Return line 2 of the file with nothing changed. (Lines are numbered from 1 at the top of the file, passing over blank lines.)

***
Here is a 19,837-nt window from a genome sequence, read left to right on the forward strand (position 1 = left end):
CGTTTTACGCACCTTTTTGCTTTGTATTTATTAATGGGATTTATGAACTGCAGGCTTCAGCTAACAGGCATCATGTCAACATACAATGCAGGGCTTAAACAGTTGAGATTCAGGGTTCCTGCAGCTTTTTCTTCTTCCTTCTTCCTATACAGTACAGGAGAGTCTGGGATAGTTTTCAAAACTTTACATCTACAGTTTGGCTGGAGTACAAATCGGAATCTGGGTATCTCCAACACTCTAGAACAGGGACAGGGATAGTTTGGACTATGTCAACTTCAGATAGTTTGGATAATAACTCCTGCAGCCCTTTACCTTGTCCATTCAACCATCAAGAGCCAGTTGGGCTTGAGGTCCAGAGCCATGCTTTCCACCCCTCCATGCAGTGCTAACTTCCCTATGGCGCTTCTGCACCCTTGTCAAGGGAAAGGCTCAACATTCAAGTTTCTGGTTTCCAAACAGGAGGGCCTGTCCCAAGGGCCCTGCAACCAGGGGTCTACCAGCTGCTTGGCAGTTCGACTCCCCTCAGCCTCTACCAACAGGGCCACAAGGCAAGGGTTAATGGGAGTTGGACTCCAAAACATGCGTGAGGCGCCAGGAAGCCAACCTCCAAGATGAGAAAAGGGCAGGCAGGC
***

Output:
CGTTTTACGCACCTTTTTGCTTTGTATTTATTAATGGGATTTATGAACTGCAGGCTTCAGCTAACAGGCATCATGTCAACATACAATGCAGGGCTTAAACAGTTGAGATTCAGGGTTCCTGCAGCTTTTTCTTCTTCCTTCTTCCTATACAGTACAGGAGAGTCTGGGATAGTTTTCAAAACTTTACATCTACAGTTTGGCTGGAGTACAAATCGGAATCTGGGTATCTCCAACACTCTAGAACAGGGACAGGGATAGTTTGGACTATGTCAACTTCAGATAGTTTGGATAATAACTCCTGCAGCCCTTTACCTTGTCCATTCAACCATCAAGAGCCAGTTGGGCTTGAGGTCCAGAGCCATGCTTTCCACCCCTCCATGCAGTGCTAACTTCCCTATGGCGCTTCTGCACCCTTGTCAAGGGAAAGGCTCAACATTCAAGTTTCTGGTTTCCAAACAGGAGGGCCTGTCCCAAGGGCCCTGCAACCAGGGGTCTACCAGCTGCTTGGCAGTTCGACTCCCCTCAGCCTCTACCAACAGGGCCACAAGGCAAGGGTTAATGGGAGTTGGACTCCAAAACATGCGTGAGGCGCCAGGAAGCCAACCTCCAAGATGAGAAAAGGGCAGGCAGGC